Log in to search using one of your social media accounts:

 

How the World ’s First Loneliness Minister Will Tackle ‘the Sad Reality of Modern Life’
Tracey Crouch knows what it’s like to feel frighteningly alone. After giving birth to her first child, Freddie, in 2016, the British lawmaker says that despite having a “network of friends, family and a wonderful partner,” she began feeling cut off from the world. It wasn’t a new sensation; Crouch says she also suffered from depression six years earlier, when she first became a member of parliament. It felt like she was “in a very dark place, a very lonely place” she recalls. Crouch’s experiences may inform her new role as the country’s first Minister for Loneliness, a role c...
Source: TIME: Health - April 25, 2018 Category: Consumer Health News Authors: Tara John / London Tags: Uncategorized loneliness public health tracey crouch Source Type: news

How to Wipe Out Malaria for Good
Malaria has plagued humanity for thousands of years. Caused by a tiny parasite transported from person to person by a certain kind of mosquito, the disease poses a risk to nearly half the world’s population. The WHO attempted to eradicate malaria in the 1960s and while it succeeded in ridding many countries of the disease, it fell short of the goal due to growing drug resistance and by failing to focus enough attention on Africa. Every year on World Malaria Day, April 25, the malaria community celebrates progress made to date and focuses on the challenges ahead. This year is especially exciting as just this past Fri...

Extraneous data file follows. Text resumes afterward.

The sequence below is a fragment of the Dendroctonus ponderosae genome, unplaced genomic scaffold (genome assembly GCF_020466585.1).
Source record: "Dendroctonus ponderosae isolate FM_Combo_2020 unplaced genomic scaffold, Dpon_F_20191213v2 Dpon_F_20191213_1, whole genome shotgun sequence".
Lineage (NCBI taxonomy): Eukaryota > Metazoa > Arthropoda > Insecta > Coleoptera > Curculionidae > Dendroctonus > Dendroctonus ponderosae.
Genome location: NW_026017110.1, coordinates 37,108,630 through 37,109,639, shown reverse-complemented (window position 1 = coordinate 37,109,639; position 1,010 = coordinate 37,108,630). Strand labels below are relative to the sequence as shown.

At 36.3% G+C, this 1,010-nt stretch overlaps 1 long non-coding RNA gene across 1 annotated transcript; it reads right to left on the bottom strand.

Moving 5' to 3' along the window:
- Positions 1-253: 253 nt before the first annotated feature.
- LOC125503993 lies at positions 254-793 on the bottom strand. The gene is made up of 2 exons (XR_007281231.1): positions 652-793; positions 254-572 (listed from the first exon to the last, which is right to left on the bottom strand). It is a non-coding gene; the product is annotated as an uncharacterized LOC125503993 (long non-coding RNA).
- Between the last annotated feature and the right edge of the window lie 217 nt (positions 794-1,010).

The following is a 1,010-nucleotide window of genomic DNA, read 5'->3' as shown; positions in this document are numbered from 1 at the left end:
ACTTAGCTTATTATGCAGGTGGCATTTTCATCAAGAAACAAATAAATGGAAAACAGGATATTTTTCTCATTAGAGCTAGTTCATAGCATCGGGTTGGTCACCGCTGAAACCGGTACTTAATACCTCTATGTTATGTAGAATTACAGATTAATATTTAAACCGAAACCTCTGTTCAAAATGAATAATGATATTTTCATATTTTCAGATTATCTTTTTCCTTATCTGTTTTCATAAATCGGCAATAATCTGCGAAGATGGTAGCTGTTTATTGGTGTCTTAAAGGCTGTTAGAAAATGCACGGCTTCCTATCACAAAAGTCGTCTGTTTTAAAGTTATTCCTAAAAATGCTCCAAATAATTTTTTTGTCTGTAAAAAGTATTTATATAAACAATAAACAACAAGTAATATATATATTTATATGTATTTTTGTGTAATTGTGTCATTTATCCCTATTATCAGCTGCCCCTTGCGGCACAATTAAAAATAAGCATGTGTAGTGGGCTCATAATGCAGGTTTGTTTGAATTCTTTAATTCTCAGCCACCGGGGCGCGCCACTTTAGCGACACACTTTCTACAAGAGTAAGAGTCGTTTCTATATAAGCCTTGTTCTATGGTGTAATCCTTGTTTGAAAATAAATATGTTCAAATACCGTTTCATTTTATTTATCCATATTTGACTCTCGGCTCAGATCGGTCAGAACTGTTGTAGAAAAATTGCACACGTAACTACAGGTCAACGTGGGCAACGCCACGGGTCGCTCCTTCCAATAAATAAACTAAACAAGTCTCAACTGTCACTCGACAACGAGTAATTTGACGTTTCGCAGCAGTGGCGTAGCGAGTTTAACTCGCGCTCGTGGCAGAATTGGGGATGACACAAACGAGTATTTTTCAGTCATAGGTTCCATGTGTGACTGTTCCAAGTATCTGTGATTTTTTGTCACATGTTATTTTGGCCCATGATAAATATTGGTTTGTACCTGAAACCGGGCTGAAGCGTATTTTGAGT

Source: TIME: Health - April 25, 2018 Category: Consumer Health News Authors: Erin M. Stuckey Tags: Uncategorized Bill and Melinda Gates Foundation Malaria World Malaria Day Source Type: news

TIME 100 ’s Giuliano Testa: We Should Think About Infertility As a ‘Wellbeing Issue’
Dr. Giuliano Testa, a transplant surgeon at Baylor University Medical Center at Dallas who led the medical team that performed the first successful uterus transplants in the United States, said Tuesday that he hopes “what we are doing is going to shed light on infertility for women.” “I personally never knew it was such a widespread issue,” Testa said at the TIME 100 Gala on Tuesday. “We should be thinking about it not just as a birth, but a wellbeing issue.” Testa attended the TIME 100 Gala after being named by TIME magazine as one of the most influential people in the world for his rol...
Source: TIME: Health - April 24, 2018 Category: Consumer Health News Authors: Alexandra Sifferlin Tags: Uncategorized onetime T1002018 Source Type: news

How a New Kind of Autopsy Is Helping in the Fight Against Cancer